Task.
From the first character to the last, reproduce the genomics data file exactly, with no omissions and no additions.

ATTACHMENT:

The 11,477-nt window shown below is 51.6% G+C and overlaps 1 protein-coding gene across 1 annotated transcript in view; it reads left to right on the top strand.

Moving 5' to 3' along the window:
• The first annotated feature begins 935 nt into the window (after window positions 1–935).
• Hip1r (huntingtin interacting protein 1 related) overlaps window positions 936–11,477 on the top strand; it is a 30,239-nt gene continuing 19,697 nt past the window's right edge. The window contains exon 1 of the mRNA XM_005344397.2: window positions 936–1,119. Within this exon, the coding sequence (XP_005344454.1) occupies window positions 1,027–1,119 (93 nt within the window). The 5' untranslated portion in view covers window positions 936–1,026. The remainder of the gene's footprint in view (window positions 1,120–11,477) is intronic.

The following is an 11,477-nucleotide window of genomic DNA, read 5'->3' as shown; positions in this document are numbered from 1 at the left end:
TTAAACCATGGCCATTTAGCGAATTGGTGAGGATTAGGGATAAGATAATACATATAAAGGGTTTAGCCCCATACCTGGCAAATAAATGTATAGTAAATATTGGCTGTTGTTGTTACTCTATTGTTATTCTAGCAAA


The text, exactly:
The 11,477-nt window shown below is 51.6% G+C and overlaps 1 protein-coding gene across 1 annotated transcript in view; it reads left to right on the top strand.

Moving 5' to 3' along the window:
• The first annotated feature begins 935 nt into the window (after window positions 1–935).
• Hip1r (huntingtin interacting protein 1 related) overlaps window positions 936–11,477 on the top strand; it is a 30,239-nt gene continuing 19,697 nt past the window's right edge. The window contains exon 1 of the mRNA XM_005344397.2: window positions 936–1,119. Within this exon, the coding sequence (XP_005344454.1) occupies window positions 1,027–1,119 (93 nt within the window). The 5' untranslated portion in view covers window positions 936–1,026. The remainder of the gene's footprint in view (window positions 1,120–11,477) is intronic.

The following is an 11,477-nucleotide window of genomic DNA, read 5'->3' as shown; positions in this document are numbered from 1 at the left end:
TTAAACCATGGCCATTTAGCGAATTGGTGAGGATTAGGGATAAGATAATACATATAAAGGGTTTAGCCCCATACCTGGCAAATAAATGTATAGTAAATATTGGCTGTTGTTGTTACTCTATTGTTATTCTAGCAAA